We spent the past 2 days to do a post mortem on the issue around the 2.6.4 patch. We wanted to learn from it and go through every detail where we made the mistakes. It wasn’t just a simple line of code, but rather the procedure. Until now we trusted in our test servers and spent a considerable amount of money to ensure really thorough testing on the most common setups. It’s no news for anyone in the software development world to say we have failing tests all the time since our agent running on thousands of unique configurations, some of our customers running custom compiled kernel… Yep, this is the point where we realized we can’t test for every setup; But here is what we can do, and what we are working on right now, because even tho, the issue only affected a small percentage of our community, but we grow to a size where it is already too much, we can’t stop apologizing for what happened, this is our first time, and our last as well!
What’s going to be changed? You ask, righteously!
To ensure we are not causing a kernel-level issue, we are scaling our test farm to over 170 distro / kernel version matrix, this will cover the general CI improvement, before we only tested for the mainline kernel versions on every distro and this improvement already helps a lot to prevent the serious bugs as we had now.
But this is not enough, we have gone back to the drawing board and reworked the release procedure from zero to hero; We will introduce a canary release system and stop the updates immediately on any erring client, this will ensure us to never fully release a patch which causes issues. Why we didn’t have this before? Because until now we always tried to patch any zero-day attack as soon as possible, and this process will slow the release down a bit, but we have to take this;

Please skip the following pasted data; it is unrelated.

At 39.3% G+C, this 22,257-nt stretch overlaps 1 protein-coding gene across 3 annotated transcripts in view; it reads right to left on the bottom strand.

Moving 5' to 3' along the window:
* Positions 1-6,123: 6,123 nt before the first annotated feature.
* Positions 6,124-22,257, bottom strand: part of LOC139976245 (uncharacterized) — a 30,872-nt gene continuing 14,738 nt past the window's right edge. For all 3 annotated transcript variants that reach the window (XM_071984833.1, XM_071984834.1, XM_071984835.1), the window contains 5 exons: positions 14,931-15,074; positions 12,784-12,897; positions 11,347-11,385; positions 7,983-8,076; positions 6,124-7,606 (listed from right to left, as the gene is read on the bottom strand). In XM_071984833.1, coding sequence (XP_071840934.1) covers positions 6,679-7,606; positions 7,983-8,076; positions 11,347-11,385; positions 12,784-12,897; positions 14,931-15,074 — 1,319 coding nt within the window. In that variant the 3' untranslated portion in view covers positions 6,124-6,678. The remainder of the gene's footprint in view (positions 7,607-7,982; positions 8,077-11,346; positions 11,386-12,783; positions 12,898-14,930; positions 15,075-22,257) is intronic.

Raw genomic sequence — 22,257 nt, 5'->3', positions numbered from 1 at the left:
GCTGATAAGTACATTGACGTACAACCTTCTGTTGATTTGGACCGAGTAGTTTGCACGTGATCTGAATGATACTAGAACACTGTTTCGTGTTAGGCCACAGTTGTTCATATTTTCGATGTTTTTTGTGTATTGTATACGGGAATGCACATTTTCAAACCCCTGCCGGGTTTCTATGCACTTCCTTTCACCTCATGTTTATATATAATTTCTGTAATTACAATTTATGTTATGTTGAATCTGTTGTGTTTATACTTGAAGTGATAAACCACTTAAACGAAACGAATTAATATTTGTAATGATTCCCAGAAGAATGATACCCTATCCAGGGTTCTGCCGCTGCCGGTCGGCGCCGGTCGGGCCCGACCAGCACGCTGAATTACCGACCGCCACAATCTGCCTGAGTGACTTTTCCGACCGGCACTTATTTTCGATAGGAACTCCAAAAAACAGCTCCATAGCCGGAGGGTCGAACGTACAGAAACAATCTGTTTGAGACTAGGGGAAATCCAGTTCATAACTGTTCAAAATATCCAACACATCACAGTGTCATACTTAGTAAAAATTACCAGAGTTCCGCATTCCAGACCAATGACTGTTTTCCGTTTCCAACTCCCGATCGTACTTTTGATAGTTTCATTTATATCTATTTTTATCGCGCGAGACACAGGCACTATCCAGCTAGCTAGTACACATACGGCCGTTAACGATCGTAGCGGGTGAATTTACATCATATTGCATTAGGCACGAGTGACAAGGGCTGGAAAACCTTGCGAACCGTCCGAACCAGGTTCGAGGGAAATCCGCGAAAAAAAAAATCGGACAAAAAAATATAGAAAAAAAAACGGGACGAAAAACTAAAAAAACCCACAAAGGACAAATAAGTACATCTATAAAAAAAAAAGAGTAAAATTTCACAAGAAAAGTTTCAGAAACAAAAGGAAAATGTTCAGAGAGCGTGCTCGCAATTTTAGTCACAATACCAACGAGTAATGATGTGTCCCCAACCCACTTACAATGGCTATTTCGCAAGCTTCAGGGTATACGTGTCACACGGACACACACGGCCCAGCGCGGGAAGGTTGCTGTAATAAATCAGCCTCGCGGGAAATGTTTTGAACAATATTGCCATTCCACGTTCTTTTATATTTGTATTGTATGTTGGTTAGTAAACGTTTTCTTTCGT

Not enough just yet! We still want to keep the ability to fight against zero-day attacks even in minutes! This feature is in development since this summer, we are moving the protection rules into our cloud database and instead of code level rules we will simply stream protection rules to the agents, by this we can still fight against those insomniac hackers!
Is there anything left? Yes! Many of You righteously told us; “It happens with everyone, but Your communication was terrible.” First of all, thank You for your understanding, we appreciate the feedback and the help coming from our community, it helped us to fix the issue a lot! And, Yes, we worked on the patch but gosh we missed the communication part… This is why our COM department will expand to a 24/7 support, and we are working on a feature where we can push global messages on our cloud admin to notify everyone about what we are doing.
To be honest, we started to work on the customer satisfaction on this summer by introducing a public status page for our cloud services, and our UI team already deployed a staging version for our test farm’s status page, where You can see how many servers we are using to run our tests and what are their state.
And this is my personal promise on this, I am the product manager, many of You already met me and with some of You I even had way too much drink as well… :Now, I stopped our feature sprint, and asked every developer to help into the quality assurance, I will not schedule any feature development until this release procedure meets my expectation on the quality level, this is a promise, and I will keep it.
Thank You for your understanding, and I wish You a happy Christmas.